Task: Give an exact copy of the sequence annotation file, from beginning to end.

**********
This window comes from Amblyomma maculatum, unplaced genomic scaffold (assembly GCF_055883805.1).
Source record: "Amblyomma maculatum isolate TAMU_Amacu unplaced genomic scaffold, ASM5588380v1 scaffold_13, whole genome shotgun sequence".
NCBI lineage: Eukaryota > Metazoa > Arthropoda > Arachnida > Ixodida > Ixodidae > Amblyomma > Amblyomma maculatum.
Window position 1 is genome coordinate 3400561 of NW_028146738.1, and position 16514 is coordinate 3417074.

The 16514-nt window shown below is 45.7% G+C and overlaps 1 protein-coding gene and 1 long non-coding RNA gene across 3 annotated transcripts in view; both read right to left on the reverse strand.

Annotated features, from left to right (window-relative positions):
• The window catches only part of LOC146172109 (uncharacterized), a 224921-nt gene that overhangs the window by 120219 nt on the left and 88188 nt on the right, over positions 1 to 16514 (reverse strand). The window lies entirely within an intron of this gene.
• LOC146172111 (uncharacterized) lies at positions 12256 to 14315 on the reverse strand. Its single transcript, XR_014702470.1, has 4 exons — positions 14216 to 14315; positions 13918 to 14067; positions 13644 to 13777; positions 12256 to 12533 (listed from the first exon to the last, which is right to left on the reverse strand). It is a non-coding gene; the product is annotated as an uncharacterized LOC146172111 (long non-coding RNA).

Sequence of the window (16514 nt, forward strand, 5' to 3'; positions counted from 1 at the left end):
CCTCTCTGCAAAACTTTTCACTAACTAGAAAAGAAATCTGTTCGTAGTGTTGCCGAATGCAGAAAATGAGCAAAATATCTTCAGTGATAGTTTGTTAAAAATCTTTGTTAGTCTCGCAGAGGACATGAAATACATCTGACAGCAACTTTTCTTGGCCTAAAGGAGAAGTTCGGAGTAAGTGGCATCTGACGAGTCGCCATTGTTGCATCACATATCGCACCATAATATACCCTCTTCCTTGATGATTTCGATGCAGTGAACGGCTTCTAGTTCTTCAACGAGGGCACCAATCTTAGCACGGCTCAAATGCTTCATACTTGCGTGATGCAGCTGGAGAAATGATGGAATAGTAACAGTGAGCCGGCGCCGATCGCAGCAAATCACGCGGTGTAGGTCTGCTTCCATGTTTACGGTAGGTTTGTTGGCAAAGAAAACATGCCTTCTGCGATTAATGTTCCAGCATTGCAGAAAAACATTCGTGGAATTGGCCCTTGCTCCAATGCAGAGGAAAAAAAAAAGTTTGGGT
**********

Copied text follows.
This window comes from Amblyomma maculatum, unplaced genomic scaffold (assembly GCF_055883805.1).
Source record: "Amblyomma maculatum isolate TAMU_Amacu unplaced genomic scaffold, ASM5588380v1 scaffold_13, whole genome shotgun sequence".
NCBI lineage: Eukaryota > Metazoa > Arthropoda > Arachnida > Ixodida > Ixodidae > Amblyomma > Amblyomma maculatum.
Window position 1 is genome coordinate 3400561 of NW_028146738.1, and position 16514 is coordinate 3417074.

The 16514-nt window shown below is 45.7% G+C and overlaps 1 protein-coding gene and 1 long non-coding RNA gene across 3 annotated transcripts in view; both read right to left on the reverse strand.

Annotated features, from left to right (window-relative positions):
• The window catches only part of LOC146172109 (uncharacterized), a 224921-nt gene that overhangs the window by 120219 nt on the left and 88188 nt on the right, over positions 1 to 16514 (reverse strand). The window lies entirely within an intron of this gene.
• LOC146172111 (uncharacterized) lies at positions 12256 to 14315 on the reverse strand. Its single transcript, XR_014702470.1, has 4 exons — positions 14216 to 14315; positions 13918 to 14067; positions 13644 to 13777; positions 12256 to 12533 (listed from the first exon to the last, which is right to left on the reverse strand). It is a non-coding gene; the product is annotated as an uncharacterized LOC146172111 (long non-coding RNA).

Sequence of the window (16514 nt, forward strand, 5' to 3'; positions counted from 1 at the left end):
CCTCTCTGCAAAACTTTTCACTAACTAGAAAAGAAATCTGTTCGTAGTGTTGCCGAATGCAGAAAATGAGCAAAATATCTTCAGTGATAGTTTGTTAAAAATCTTTGTTAGTCTCGCAGAGGACATGAAATACATCTGACAGCAACTTTTCTTGGCCTAAAGGAGAAGTTCGGAGTAAGTGGCATCTGACGAGTCGCCATTGTTGCATCACATATCGCACCATAATATACCCTCTTCCTTGATGATTTCGATGCAGTGAACGGCTTCTAGTTCTTCAACGAGGGCACCAATCTTAGCACGGCTCAAATGCTTCATACTTGCGTGATGCAGCTGGAGAAATGATGGAATAGTAACAGTGAGCCGGCGCCGATCGCAGCAAATCACGCGGTGTAGGTCTGCTTCCATGTTTACGGTAGGTTTGTTGGCAAAGAAAACATGCCTTCTGCGATTAATGTTCCAGCATTGCAGAAAAACATTCGTGGAATTGGCCCTTGCTCCAATGCAGAGGAAAAAAAAAAGTTTGGGT